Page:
A complex, sometimes arcane, discussion between Circuit Court Judge Jeffrey W. Parker, Commonwealth’s Attorney Art Goff and attorney Frank Reynolds last Thursday (Jan. 21) ended with an innovative compromise sentence for Joseph Sanford Burns II. The 24-year-old Castleton resident was charged with violating his probation, part of the sentence imposed after being found guilty in December 2012 of felony possession of the schedule II drug oxycodone, eluding police and a misdemeanor charge of contempt of court.
Reynolds, representing Burns, told the court that his client has used drugs “probably his whole life” and has been in jail “on his birthday since he was 18.” He recommended that the court send Burns to the Boxwood Recovery Center in Culpeper for drug rehab.
Goff said he was shocked when he’d learned that Burns had not previously received any drug rehab treatment and said he was open to trying a different sentencing solution. Goff suggested a combination of the 28-day treatment at Boxwood, bracketed by periods of incarceration. He said he felt the return to jail after Boxwood would help reinforce Burns’s abstinence before being released. Goff also suggested extending Burns’s probation by 12 months after he is released from jail to ensure he continues to gets drug testing and monitoring.
The discussion then revolved around the practicality of the recommendation. Parker said he was “willing to think outside the box. Cases like this are revolving doors.” He asked if Burns would be on bond while at Boxwood and pointed out that Boxwood is not a secure facility.
Reynolds argued that “the onus would be on Mr. Burns. If he leaves, he’s punished.” However, said Parker, “Because Boxwood is not secure, if Mr. Burns leaves, he can’t be charged with escaping.”
Finally, Parker was ready to cut off discussion. “I will try to work with the general recommendation that has been made,” he said, “but its success will be up to Mr. Burns.”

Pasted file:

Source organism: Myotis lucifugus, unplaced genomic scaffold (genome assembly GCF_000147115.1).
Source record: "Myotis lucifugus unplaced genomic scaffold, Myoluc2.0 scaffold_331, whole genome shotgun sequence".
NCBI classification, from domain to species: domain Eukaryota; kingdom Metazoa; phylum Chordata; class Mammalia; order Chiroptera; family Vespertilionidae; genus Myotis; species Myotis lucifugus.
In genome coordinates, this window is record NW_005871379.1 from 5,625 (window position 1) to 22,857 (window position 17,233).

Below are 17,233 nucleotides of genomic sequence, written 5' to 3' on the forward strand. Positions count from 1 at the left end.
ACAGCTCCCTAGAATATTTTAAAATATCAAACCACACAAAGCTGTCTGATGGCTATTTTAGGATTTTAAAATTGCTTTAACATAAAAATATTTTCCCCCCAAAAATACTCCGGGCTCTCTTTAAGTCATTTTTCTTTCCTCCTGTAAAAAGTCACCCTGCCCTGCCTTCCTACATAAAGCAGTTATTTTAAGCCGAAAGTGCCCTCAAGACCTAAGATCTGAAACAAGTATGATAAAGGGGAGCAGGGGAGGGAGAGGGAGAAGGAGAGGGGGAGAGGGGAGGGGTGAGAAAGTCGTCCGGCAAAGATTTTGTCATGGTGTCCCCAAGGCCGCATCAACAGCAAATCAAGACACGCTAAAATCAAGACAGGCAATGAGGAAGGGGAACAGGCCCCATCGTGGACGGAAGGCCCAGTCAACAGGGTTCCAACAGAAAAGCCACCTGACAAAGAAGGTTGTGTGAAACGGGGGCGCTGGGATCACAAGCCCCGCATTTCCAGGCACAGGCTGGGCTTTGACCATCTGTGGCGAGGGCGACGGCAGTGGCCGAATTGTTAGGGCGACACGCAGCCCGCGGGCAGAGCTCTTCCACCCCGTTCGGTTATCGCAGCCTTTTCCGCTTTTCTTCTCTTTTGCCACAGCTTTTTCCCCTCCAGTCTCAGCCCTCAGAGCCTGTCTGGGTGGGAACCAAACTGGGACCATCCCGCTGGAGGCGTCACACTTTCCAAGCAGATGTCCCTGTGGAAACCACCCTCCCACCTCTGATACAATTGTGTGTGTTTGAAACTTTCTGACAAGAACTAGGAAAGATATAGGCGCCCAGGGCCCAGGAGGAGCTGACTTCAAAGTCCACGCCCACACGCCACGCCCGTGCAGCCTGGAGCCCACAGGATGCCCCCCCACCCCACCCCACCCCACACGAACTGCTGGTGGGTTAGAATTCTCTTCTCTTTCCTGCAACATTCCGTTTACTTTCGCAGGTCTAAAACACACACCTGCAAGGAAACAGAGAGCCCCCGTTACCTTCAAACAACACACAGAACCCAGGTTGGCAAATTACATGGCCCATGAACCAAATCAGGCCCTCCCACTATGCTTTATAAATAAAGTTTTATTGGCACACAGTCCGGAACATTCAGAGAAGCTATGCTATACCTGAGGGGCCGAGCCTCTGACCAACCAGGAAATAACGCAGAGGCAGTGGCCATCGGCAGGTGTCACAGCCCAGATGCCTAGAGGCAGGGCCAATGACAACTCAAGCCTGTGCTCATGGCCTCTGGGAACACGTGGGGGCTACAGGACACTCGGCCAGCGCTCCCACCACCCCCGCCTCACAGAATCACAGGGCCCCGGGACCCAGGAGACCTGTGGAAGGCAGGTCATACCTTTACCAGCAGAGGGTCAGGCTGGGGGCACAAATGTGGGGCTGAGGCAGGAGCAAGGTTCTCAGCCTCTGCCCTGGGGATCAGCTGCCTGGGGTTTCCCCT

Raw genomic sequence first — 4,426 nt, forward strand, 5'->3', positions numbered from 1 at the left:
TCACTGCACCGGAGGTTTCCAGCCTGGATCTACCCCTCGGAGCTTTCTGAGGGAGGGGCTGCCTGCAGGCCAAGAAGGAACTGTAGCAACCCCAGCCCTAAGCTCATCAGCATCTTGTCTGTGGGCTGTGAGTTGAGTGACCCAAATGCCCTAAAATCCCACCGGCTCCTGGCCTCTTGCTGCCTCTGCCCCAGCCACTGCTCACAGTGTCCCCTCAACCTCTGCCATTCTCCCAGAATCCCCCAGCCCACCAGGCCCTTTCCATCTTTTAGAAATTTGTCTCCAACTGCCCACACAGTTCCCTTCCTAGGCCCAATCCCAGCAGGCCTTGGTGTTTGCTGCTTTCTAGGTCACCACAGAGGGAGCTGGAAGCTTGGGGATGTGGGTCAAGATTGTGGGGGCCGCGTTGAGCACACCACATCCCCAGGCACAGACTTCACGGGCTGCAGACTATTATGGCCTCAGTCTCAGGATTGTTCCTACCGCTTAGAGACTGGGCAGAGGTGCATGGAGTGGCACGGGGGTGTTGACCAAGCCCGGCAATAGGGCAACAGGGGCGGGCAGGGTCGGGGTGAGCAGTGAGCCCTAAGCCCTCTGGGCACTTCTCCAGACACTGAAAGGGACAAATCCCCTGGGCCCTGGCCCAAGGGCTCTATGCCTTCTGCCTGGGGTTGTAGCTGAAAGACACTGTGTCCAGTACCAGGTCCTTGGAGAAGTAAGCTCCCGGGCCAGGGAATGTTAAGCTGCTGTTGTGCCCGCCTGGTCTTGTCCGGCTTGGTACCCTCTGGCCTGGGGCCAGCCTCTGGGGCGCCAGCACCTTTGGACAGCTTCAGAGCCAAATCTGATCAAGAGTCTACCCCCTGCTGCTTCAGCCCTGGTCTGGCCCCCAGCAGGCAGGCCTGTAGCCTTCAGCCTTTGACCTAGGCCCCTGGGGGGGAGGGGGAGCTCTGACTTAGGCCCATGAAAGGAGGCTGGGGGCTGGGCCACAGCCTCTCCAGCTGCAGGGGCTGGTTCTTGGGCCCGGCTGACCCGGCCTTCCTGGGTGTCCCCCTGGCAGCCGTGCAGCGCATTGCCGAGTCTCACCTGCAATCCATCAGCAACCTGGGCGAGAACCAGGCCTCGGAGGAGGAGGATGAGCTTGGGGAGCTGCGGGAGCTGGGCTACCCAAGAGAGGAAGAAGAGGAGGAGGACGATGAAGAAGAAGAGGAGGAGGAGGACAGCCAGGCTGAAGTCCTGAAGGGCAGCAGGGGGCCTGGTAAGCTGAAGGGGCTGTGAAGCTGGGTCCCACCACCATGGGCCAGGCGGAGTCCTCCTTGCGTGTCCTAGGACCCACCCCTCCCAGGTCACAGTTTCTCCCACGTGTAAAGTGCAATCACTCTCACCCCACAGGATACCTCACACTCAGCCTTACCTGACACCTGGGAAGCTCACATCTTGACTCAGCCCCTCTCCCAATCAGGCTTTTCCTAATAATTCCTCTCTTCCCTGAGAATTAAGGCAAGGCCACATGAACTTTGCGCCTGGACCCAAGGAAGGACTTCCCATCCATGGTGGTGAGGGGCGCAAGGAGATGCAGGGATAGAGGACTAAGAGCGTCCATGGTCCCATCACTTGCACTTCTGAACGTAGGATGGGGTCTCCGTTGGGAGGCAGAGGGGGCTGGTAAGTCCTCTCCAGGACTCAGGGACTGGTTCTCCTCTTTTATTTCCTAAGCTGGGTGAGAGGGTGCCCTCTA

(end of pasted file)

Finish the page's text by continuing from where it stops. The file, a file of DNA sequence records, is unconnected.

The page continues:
Addressing Burns directly, Parker, said “This is your fourth [probation] violation. You’re running out of chances. The court is not a social services agency. If you continue to use illegal drugs you’ll spend all of your birthdays in jail.”
He then sentenced Burns to six months in jail and 18 months of supervised probation. As a condition of his sentence, Burns will be required to successfully complete treatment at Boxwood. There would be bed to bed transfers between Boxwood and RSW Regional Jail. While in Boxwood, Burns would be under a $5,000 secured bond, which would be revoked when he was returned to RSW for the remainder of his jail term.
Parker closed with, “Mr. Burns, this is your chance. I suggest you take advantage of it.”
One year or 12 months: not the same
Last May after pleading guilty to violating his probation, Jason K. Woyciechowski of Roanoke was sentenced to three years and three months in the penitentiary. At the time, Parker suspended all but one year.
On Jan. 21, Woyciechowski was back in court to ask Parker to amend his sentence from one year to 12 months. The change would make Woyciechowski eligible for work release. “Some people in jail are happy to sit around playing cards,” he said, “but I want to work.”
Goff had no objection, saying, “I think work release is good.” Parker granted the request to amend the sentence, but emphasized that he was not authorizing work release. “I’ll let the jail determine whether they want to give you work release,” he said, “but at least this change will change your eligibility.”
DWI and a no-show
On Jan. 7 in Circuit Court, Daniel Webster Ramey, 33, of Sperryville, was remanded into custody of the Rappahannock County Sheriff’s Office after being sentenced for a third-offense DWI charge (with a blood alcohol level above .20, a felony).
On May 31, RCSO Deputy W. Ubben stopped Ramey on Lee Highway near Ben Venue, arrested him, and charged him with a first offense of driving under the influence. In district court June 2, Ramey was sentenced for a second-offense DWI in March, getting 12 months in jail (with 11 months suspended) plus a three-year license suspension and a $500 fine.
Frank Reynolds, Ramey’s attorney, told Parker that Ramey knew “he made a serious mistake that he can’t take back. Mr. Ramey is well-employed and has been employed for a long time.”
In his own statement to the court, Ramey said, “I’m sorry for wasting everyone’s time.”
Parker said, “Maybe you’ve wasted your own time. You’ll have time to sit in jail and reflect on your actions.” He then sentenced Ramey to five years in the penitentiary, with all but 110 days suspended, and two years of supervised probation. He was ordered to complete the state’s alcohol safety program, VASAP, and his license was suspended indefinitely.
Seung Nam Baek, 55, of Annandale, charged with violating the terms of his probation, failed to appear in court and was declared a fugitive. In May 2015, Baek — speaking through an interpreter — was sentenced to three years in jail, with two years and 10 months suspended, one year of supervised probation and three years of unsupervised probation for forging public records after signing a false name to traffic-related summonses.